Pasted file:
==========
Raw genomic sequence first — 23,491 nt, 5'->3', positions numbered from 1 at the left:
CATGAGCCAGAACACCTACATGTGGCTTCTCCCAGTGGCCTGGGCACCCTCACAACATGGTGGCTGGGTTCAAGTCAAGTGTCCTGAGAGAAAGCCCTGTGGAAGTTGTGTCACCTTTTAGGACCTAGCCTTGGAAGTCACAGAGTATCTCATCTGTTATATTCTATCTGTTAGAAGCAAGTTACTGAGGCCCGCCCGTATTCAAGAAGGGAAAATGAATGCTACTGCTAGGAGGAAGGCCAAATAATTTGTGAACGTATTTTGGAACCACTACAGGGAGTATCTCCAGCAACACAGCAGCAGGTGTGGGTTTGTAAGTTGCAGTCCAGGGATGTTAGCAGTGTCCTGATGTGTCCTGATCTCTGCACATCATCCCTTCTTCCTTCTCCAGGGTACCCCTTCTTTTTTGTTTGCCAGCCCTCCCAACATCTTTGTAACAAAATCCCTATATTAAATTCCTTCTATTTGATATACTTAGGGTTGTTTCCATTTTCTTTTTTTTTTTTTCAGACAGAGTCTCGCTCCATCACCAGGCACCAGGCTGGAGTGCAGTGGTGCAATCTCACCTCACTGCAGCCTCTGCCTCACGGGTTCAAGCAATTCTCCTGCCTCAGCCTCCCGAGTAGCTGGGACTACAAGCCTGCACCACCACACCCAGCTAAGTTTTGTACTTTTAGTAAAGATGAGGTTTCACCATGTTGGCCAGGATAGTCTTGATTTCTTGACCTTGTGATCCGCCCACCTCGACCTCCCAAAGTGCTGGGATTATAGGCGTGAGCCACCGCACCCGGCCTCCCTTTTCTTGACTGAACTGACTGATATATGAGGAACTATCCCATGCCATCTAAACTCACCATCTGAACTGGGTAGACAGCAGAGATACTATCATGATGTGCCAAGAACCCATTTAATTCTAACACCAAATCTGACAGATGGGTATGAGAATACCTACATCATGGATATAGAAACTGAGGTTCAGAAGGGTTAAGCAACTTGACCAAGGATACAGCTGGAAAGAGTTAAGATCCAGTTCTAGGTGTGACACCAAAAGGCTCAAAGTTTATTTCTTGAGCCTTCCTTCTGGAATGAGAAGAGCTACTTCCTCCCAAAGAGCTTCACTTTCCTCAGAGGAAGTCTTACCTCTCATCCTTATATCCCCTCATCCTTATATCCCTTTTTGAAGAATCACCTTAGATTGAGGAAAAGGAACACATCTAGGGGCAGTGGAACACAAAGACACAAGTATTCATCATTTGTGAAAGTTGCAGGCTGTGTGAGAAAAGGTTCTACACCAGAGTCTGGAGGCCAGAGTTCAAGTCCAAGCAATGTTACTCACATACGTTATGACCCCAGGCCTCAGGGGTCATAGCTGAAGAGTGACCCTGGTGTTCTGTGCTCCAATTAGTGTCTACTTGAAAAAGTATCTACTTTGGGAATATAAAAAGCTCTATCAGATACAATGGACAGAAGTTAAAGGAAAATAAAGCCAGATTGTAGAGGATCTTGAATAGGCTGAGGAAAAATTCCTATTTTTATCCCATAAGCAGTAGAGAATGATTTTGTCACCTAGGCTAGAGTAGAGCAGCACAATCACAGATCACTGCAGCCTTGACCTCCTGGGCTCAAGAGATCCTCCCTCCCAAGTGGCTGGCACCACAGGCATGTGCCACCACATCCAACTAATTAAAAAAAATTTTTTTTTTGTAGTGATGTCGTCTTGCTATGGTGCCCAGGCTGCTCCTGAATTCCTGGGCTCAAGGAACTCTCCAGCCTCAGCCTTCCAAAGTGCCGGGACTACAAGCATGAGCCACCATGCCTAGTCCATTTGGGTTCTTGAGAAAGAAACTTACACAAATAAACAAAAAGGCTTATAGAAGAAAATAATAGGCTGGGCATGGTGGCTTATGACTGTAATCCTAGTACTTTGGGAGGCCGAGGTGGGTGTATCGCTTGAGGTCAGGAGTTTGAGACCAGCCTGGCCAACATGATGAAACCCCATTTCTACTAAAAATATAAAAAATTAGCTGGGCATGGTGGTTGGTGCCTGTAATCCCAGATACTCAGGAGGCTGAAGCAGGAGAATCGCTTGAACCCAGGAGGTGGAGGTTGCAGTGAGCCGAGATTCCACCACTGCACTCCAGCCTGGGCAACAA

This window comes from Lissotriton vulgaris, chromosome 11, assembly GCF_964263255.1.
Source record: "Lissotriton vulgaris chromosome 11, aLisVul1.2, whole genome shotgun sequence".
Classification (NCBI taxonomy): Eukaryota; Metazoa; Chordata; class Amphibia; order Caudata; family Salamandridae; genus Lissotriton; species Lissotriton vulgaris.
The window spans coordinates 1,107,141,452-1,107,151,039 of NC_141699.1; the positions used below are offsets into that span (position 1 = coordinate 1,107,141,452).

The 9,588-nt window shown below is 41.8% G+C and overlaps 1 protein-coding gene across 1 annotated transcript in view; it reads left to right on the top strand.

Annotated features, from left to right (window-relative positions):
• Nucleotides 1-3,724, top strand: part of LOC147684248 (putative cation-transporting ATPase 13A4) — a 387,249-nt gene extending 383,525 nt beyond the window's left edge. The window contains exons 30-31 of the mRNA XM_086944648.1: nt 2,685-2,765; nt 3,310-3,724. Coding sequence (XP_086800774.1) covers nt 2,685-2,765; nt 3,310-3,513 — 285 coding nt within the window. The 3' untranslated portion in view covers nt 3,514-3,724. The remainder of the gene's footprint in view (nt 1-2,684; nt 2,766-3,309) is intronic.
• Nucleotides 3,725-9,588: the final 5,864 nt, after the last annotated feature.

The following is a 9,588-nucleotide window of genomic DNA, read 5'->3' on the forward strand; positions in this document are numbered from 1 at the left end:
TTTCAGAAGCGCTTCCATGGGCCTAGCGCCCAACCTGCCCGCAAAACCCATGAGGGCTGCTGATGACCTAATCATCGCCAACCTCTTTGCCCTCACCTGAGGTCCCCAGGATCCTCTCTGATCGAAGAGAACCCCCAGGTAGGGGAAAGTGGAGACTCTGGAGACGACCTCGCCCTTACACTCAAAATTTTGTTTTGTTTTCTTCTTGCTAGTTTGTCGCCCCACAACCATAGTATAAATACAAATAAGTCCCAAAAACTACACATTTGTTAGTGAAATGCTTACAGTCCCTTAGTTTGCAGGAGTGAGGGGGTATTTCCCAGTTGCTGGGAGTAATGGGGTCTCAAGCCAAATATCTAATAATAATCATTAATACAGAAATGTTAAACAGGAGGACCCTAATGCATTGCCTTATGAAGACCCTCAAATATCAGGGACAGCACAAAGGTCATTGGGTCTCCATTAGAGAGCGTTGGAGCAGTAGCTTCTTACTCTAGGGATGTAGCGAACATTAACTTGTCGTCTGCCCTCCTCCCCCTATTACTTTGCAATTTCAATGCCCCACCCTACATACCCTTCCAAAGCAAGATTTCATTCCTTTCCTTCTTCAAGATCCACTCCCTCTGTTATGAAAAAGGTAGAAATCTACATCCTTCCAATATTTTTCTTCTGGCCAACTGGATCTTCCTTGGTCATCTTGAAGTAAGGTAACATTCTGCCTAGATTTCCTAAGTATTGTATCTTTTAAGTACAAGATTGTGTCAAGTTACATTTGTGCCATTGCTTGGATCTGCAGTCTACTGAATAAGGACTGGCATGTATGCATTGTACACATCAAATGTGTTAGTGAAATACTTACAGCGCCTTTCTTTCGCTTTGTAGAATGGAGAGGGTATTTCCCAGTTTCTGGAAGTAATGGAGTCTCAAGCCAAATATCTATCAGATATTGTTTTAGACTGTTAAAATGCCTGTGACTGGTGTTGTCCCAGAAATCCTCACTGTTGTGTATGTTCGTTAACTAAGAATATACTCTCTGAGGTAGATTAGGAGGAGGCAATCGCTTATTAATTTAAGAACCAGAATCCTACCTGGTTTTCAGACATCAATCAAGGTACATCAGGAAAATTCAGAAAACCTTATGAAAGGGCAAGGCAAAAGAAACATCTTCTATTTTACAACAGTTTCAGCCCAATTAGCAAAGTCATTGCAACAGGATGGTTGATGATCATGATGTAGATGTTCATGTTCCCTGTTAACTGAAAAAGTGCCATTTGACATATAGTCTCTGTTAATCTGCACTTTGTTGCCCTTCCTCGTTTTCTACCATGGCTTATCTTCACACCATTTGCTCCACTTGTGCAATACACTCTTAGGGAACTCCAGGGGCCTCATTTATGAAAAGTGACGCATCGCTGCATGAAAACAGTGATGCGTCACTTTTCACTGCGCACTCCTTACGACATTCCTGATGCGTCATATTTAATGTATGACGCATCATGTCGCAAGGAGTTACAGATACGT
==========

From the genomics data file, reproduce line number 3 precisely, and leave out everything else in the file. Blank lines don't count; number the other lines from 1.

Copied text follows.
This window comes from Lissotriton vulgaris, chromosome 11, assembly GCF_964263255.1.